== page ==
VICKI: Live in the what?
BARBARA: Classroom. Lecture hall.
BARBARA: How long did you study?
VICKI: Almost an hour a week. We had these machines, you see, and we …..
The Doctor’s hysterical giggling is odd – but it sort of fits in with the strange Vortis landscape. The TARDIS should be a safe haven, but when Barbara’s arm starts acting independently of her it’s clear that it’s not.
The Zarbi chirruping starts again in earnest a few minutes before the end of the episode.
This is the sign for Barbara to find herself drawn out onto the planet’s surface. Ian gets himself caught in a net – well, sort of (it’s rather obvious he has to force himself into it) whilst the Doctor is perplexed to find that the TARDIS has disappeared. This is a neat triple cliffhanger that leads into the next episode.
So, all in all, this wasn’t too bad. Hartnell’s bizarre performance and the reveal of the Zarbi (there’s no reason why they couldn’t have been held back until the second episode, since they do nothing in this one) are the main problems. But we’ve yet to meet the Menoptra, so I fear we’ve got bumpy times ahead …..
8 thoughts on “Doctor Who – The Web Planet. Part One – The Web Planet”
Episode 1 of The Web Planet is a cakewalk in comparison with what comes later – just you wait until Jacqueline Hill goes on holiday and those earwig things turn up…
The story’s merits do become rather more apparent when you watch it in sequence as part of the whole Doctor Who cycle (for me, anyway). I wrote a piece about this five years ago (It’s lost its illustrations since 2014) – https://cstonline.net/re-watching-doctor-who-the-pleasure-of-the-episode-by-billy-smart/
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Mild spoilers, but I did quite well until the last two episodes when fatigue really began to kick in. Had it been a four-parter I think the story would be a lot more palatable today – possibly when the BD eventually rolls around they can do a SE edit ….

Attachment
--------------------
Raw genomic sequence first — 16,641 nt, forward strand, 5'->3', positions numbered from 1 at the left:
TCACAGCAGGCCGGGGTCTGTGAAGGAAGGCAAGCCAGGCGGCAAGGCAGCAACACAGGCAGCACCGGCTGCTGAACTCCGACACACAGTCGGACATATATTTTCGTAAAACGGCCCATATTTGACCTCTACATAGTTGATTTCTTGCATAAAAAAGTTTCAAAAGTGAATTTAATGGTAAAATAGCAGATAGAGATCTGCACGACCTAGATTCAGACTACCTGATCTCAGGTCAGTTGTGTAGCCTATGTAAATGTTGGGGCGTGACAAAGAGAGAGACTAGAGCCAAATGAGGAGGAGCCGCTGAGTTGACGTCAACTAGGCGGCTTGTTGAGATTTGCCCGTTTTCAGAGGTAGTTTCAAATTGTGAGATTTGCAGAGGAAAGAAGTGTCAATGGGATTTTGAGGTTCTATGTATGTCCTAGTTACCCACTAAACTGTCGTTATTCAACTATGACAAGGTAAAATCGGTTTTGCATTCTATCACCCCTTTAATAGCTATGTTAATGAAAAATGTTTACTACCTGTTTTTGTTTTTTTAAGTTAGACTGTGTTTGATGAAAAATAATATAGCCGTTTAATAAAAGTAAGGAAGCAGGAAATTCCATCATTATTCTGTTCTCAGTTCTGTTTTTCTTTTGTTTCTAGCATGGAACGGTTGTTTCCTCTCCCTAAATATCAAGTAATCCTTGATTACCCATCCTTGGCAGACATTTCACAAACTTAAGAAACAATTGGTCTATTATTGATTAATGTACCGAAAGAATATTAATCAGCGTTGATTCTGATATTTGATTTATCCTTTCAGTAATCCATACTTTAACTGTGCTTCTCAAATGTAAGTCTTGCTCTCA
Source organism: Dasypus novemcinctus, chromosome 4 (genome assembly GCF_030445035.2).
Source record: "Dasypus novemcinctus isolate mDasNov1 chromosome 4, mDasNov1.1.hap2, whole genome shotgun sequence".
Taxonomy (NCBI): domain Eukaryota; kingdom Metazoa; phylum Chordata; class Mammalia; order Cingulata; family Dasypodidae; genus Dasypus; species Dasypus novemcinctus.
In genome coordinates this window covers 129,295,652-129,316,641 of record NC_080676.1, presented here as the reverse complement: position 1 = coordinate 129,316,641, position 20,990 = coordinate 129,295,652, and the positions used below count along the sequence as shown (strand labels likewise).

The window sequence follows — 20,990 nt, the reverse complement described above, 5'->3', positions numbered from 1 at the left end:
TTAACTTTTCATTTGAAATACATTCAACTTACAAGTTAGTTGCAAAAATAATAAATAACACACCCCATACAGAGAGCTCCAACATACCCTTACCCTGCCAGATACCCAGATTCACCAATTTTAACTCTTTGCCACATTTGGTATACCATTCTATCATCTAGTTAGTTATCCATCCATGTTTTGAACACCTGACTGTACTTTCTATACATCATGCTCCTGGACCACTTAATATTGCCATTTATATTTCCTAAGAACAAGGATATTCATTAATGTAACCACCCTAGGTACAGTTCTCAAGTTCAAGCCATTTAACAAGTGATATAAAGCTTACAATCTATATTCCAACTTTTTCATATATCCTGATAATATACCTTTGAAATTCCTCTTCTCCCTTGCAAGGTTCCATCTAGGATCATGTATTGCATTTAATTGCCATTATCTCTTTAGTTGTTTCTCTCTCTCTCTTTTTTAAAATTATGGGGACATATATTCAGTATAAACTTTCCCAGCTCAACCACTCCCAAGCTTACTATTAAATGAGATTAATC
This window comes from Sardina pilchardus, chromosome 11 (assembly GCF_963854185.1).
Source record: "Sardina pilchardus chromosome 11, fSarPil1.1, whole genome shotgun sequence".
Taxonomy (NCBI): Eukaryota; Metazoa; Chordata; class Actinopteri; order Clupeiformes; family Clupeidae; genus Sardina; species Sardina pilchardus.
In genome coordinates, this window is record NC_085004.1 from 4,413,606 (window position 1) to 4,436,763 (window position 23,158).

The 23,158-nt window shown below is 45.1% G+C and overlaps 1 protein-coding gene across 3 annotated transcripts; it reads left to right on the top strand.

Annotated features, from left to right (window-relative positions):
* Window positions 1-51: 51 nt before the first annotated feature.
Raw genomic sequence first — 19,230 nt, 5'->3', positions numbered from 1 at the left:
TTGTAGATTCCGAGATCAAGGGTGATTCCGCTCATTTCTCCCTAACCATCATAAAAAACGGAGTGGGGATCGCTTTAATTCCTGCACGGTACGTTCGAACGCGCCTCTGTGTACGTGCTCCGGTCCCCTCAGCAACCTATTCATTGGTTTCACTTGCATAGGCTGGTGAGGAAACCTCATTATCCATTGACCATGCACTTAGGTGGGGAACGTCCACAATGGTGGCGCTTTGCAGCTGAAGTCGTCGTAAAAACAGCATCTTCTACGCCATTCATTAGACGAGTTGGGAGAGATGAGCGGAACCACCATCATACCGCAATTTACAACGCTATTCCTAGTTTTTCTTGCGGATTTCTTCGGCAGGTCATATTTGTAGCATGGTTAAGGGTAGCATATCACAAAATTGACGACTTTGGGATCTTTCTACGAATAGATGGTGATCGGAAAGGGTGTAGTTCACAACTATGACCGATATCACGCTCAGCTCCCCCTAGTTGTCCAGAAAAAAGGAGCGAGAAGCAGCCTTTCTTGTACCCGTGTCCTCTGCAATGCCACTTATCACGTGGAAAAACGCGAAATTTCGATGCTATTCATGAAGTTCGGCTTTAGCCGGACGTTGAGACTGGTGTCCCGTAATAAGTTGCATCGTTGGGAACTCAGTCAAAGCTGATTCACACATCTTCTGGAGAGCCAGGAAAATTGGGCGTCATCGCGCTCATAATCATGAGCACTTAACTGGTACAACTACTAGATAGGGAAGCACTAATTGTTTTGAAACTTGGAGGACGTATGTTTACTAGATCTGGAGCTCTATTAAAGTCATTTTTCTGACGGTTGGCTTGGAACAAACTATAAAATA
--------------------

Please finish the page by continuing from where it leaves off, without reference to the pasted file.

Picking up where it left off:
I absolutely agree about the benefits watching the series in order – when viewing a good (or bad) story in isolation you’re only getting part of the picture. Seeing it in context with what came before and after is so much more rewarding.
For some reason I loved this when I saw the original transmission. It might have been something to do with the “Give a Show” projector and the first annual, in which the Zarbi and Menoptera featured prominently. Mind you, I did find the “lava cannon” a bit bizarre, even then….
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Brave is the man who tries to get through The Web Planet – I struggle to get beyond that first episode these days, although it is a bit of a giggle (literally) when right at the start of the fourth(?) episode, all that rubble is pouring down, and through the cacophony of noise you can quite clearly hear the hysterical laughter of wasp girl, as she clearly loses the plot beside alongside Mr.Chesterton. She is quite unable to contain her mirth to the extent that you can hear the laughter in her voice on her opening line – no hope of a re-take on that set!
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I like The Web Planet.